• Research so far has not reliably found a significant difference between the different TNF antagonists. They appear to work equally as well and are on the whole equally safe. For any particular patient, it is possible that one may work better or be safer than another, but it is not predictable. Please see below for potential side effects.


If I start a TNF antagonists, can I stop all my other DMARDs?

  • Most rheumatologists will suggest you continue with at least methotrexate, assuming you have not had side effects, in addition to a TNF antagonist. Studies have shown the TNF antagonists work significantly better when combined with methotrexate.

  • Keep in mind: In most instances, your rheumatologist has recommended you start a TNF antagonist because your inflammatory arthritis has not been well controlled. It is important to try to control your disease as best as possible first, which may mean continuing all DMARDs for some time, before trying to decrease them.


What are the possible side effects of TNF antagonists?  How can I reduce the chance of having a side effect?

  1. Local Injection Reactions (red, painful or itchy skin): Rotate the area where you inject. 

  2. Intravenous Infusion Reactions: If severe, the medication is stopped. However, certain medications can be given to prevent similar reactions from re-occurring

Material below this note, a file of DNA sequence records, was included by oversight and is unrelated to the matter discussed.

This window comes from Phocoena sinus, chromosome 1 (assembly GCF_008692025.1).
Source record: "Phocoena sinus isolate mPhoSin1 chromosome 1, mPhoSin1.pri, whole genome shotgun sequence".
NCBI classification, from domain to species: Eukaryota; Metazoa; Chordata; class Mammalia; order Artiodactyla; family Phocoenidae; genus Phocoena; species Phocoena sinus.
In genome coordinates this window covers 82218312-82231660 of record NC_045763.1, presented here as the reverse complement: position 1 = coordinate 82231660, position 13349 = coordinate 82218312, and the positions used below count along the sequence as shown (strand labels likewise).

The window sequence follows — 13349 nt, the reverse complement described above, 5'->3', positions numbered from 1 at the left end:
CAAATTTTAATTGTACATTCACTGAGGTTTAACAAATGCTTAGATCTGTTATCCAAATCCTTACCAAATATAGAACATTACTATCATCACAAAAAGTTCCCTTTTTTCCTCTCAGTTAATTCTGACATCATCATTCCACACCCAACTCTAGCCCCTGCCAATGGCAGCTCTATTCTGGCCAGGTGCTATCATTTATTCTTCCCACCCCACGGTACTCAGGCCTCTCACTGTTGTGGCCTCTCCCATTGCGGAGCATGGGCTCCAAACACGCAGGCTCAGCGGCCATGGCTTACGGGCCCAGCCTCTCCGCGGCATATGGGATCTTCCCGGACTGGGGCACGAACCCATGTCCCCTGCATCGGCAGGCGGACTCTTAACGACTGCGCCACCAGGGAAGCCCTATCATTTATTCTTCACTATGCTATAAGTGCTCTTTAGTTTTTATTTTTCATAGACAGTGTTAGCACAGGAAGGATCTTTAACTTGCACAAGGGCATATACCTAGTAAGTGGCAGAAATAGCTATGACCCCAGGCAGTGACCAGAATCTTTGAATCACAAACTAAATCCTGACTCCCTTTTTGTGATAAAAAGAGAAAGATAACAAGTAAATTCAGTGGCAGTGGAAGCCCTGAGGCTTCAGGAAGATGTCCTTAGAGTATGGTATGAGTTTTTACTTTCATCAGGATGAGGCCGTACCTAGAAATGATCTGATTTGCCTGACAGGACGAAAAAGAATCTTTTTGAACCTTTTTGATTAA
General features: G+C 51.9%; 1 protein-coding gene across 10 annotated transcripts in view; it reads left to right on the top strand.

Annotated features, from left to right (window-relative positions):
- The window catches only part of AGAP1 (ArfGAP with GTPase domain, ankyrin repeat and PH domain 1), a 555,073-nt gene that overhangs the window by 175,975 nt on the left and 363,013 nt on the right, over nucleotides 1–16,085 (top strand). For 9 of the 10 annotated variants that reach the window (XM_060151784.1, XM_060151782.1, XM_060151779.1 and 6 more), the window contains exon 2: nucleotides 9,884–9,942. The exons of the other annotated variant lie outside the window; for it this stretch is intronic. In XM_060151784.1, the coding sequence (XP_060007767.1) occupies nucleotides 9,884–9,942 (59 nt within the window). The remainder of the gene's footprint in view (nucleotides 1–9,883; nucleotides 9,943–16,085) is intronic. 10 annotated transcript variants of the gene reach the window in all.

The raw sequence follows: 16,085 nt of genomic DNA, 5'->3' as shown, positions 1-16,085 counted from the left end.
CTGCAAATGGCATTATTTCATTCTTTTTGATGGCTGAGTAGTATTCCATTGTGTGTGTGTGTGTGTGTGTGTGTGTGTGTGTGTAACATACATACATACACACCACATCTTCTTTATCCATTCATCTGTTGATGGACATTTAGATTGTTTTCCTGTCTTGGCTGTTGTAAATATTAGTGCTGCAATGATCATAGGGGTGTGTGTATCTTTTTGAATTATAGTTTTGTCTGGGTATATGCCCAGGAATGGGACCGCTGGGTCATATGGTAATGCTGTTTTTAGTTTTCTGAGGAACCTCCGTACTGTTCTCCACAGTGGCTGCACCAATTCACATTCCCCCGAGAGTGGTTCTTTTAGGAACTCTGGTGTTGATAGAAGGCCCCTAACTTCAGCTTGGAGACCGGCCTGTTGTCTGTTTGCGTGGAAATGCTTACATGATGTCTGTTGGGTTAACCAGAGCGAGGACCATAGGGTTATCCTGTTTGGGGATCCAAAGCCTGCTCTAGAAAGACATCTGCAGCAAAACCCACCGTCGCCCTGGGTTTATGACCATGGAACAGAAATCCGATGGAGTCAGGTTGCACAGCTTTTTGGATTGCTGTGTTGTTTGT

3. TNF Blockers can increase your risk of developing severe infections.  Stop your TNF Blockers any time you have a fever. It is usually safe to resume it once you are better. Fevers and other severe illness should not be ignored and discussed with your doctor.

  4. TNF Blockers can increase your risk of developing or reactivating Tuberculosis. Prior to starting a TNF Blockers, your rheumatologist will ask you to do a TB skin test and get a chest x-ray to look for signs of previous TB exposure. If positive for previous TB exposure, you may require anti-TB medications before safely starting a TNF Blockers. 

  5. Exacerbate Congestive Heart Failure.  TNF Blockers should be avoided in most patients with heart failure.

  6. Rarely, TNF Blockers may cause the development of nervous system problems, such as multiple sclerosis.  Let your doctor know if you or an immediate family member already have a known nervous system problem

  7. TNF Blockers may cause a small increased risk for certain types of cancer.  Fortunately this is rare and in fact, the association is not entirely clear.

  8. Let your doctor know if you are undergoing or have undergone treatment for cancer, particularly lymphoma

  9. Viral Hepatitis:  There may be some risks associated with taking TNF Blockers and certain types of hepatitis. Let your doctor know if you have ever been diagnosed with hepatitis.

  10. Medication Interactions: Live vaccines should be avoided while on a Biologic.  Discuss vaccinations with your rheumatologist.  Live vaccines should be given prior to starting a TNF antagonists.


What should I do if I miss a dose?

  • If you miss your dose, you can take it as soon as your remember safely. Then, resume your normal routine. As long as this does not happen regularly, you will likely not feel any ill effects.


How can I safely stop TNF antagonists?

  • It is safe to just stop all TNF antagonists; you do not need to slowly reduce the dose. However, keep in mind, if you were gaining any benefit, it will usually take a few weeks to lose it.